Ongoing Importance of Speed for Google Rankings
There are some really interesting insights in terms of Ryan’s focus on speed, content, and collaboration – and how that has really helped a lot of his agency partners deliver better outcomes to clients while spending less time and money doing it. Obviously, I really want to dig into this stuff, so I asked him to elaborate on his history of making more expeditious sites.
“I coined a phrase a while back – the fortuneless five million. In other words, we discovered early on that we were really bad at pure enterprise play. There are really good people, with tens of thousands of employees out there, selling into the enterprise – that’s not the area that we want to focus on.”
In a bid to circumvent what Ryan describes as “plugin-itus” (the phase of website development where you seem to be adding another plugin to the plugin to make the plugin more plugintastic, rendering in a rather slow and fragile overall product) he harnessed the creative freedom in his team.
This resulted in their ability to build a React CSS three H T M L five website with their very first release of software back in 2005 – despite those technologies not existing back then… As for how MODX helps its clients today?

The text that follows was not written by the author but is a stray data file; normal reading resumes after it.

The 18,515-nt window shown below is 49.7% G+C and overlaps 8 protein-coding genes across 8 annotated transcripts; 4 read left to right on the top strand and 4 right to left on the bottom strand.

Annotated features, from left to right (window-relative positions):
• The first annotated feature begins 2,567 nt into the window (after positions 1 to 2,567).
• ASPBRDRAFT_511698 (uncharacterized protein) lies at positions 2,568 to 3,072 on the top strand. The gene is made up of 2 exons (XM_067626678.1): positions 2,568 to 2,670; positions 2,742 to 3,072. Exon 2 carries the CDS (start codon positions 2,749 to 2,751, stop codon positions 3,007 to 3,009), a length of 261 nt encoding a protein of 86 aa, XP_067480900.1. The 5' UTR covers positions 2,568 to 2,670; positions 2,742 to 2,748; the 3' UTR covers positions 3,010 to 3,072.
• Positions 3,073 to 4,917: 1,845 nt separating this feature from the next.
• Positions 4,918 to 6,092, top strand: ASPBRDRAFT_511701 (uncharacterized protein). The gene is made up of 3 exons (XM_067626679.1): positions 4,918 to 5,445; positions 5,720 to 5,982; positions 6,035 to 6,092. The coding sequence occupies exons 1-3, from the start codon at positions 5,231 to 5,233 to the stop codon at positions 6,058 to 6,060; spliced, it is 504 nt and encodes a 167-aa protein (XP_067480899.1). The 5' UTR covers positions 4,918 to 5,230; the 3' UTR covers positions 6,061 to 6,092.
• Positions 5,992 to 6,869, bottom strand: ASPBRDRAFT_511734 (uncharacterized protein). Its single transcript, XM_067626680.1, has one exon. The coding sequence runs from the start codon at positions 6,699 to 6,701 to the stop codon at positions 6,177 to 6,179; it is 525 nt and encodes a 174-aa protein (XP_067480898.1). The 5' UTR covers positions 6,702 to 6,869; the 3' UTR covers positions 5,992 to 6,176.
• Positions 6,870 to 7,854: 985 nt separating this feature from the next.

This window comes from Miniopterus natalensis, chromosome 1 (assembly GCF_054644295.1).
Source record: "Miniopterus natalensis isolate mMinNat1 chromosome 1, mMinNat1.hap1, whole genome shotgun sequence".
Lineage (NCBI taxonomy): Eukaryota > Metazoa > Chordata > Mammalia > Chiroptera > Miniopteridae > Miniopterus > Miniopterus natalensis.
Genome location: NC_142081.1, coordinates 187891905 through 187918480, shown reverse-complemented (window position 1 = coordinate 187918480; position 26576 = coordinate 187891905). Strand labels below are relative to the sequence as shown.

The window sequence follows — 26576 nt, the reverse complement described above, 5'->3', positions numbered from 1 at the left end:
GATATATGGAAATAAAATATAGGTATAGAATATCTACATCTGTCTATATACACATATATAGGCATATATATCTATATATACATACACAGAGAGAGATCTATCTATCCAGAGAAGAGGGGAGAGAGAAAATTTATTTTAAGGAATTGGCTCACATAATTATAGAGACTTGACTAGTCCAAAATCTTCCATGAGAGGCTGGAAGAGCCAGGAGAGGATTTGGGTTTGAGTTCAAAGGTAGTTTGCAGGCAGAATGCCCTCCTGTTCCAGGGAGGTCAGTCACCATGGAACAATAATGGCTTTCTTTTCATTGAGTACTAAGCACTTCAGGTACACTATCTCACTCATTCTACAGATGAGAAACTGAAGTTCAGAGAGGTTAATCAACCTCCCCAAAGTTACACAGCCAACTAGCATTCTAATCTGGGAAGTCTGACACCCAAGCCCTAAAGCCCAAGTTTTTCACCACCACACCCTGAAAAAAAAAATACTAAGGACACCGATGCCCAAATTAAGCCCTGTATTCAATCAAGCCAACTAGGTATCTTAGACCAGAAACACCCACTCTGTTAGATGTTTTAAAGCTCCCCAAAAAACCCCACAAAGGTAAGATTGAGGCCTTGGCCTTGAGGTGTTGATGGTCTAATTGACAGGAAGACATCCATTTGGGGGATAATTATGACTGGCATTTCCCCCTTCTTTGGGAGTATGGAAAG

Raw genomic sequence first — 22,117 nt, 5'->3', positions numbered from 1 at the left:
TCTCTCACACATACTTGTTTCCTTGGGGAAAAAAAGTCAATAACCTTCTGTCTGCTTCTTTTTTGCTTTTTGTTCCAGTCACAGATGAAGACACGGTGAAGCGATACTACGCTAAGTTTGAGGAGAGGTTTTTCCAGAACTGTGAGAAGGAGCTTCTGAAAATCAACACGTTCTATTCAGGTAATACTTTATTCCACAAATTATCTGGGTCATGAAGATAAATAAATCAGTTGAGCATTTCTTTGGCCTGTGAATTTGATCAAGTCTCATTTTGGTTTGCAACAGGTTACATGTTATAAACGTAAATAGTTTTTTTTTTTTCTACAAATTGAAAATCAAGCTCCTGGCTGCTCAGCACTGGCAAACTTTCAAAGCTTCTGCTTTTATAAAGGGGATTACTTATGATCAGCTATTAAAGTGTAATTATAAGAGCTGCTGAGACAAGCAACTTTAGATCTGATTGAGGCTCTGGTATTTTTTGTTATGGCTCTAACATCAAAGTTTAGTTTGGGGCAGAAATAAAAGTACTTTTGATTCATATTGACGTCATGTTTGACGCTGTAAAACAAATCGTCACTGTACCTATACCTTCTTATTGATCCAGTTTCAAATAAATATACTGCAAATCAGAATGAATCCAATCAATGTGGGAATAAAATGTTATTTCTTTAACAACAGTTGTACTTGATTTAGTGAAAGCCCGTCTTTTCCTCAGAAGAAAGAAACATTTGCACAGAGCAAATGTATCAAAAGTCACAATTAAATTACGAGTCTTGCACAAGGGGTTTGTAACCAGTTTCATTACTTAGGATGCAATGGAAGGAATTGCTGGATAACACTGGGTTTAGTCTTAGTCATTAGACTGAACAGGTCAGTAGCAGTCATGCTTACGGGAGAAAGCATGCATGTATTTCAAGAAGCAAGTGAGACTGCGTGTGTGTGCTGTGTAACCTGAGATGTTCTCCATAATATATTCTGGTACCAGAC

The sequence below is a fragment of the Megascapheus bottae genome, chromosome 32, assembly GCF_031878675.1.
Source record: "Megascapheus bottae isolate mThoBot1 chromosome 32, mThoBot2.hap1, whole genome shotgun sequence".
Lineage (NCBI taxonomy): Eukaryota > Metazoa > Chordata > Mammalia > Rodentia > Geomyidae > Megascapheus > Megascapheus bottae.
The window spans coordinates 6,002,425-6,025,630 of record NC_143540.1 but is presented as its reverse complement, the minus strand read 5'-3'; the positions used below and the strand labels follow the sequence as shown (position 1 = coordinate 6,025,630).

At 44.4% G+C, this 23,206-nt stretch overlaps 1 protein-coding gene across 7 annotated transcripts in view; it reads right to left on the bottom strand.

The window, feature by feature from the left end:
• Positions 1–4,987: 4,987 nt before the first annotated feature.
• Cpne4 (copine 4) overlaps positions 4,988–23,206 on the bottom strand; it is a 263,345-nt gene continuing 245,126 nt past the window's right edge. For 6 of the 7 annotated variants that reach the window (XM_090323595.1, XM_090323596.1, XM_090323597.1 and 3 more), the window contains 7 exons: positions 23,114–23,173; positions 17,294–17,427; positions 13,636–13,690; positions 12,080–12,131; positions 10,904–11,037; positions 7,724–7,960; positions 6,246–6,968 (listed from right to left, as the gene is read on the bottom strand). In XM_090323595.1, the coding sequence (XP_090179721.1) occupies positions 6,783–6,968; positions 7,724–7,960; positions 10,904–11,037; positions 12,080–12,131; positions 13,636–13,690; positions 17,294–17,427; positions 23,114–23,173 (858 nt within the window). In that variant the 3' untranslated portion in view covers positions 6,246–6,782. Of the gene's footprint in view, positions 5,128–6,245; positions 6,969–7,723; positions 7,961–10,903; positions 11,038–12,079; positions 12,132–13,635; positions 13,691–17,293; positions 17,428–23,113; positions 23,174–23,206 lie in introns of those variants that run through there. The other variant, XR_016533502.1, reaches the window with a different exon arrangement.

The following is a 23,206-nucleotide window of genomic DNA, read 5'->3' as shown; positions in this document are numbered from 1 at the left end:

“MODX is completely agnostic as to your site’s output. Even if you want to use it in kind of a headless application and output, just a JSON feed of all your data that’s managed and used in real time, you can accomplish that as well.”
I’ve got a theory about the importance of speed in terms of Google rankings, and it goes a little something like this… is it more about user ability – and humanity’s collective inability to wait more than three seconds for a website to load before we start mashing the refresh button? Or, is it more about Google wanting to incentivize people to make their site faster site times because it would save Google possibly hundreds of millions in server farm fees? Just asking…
***More on this theory from 9:40 minutes!***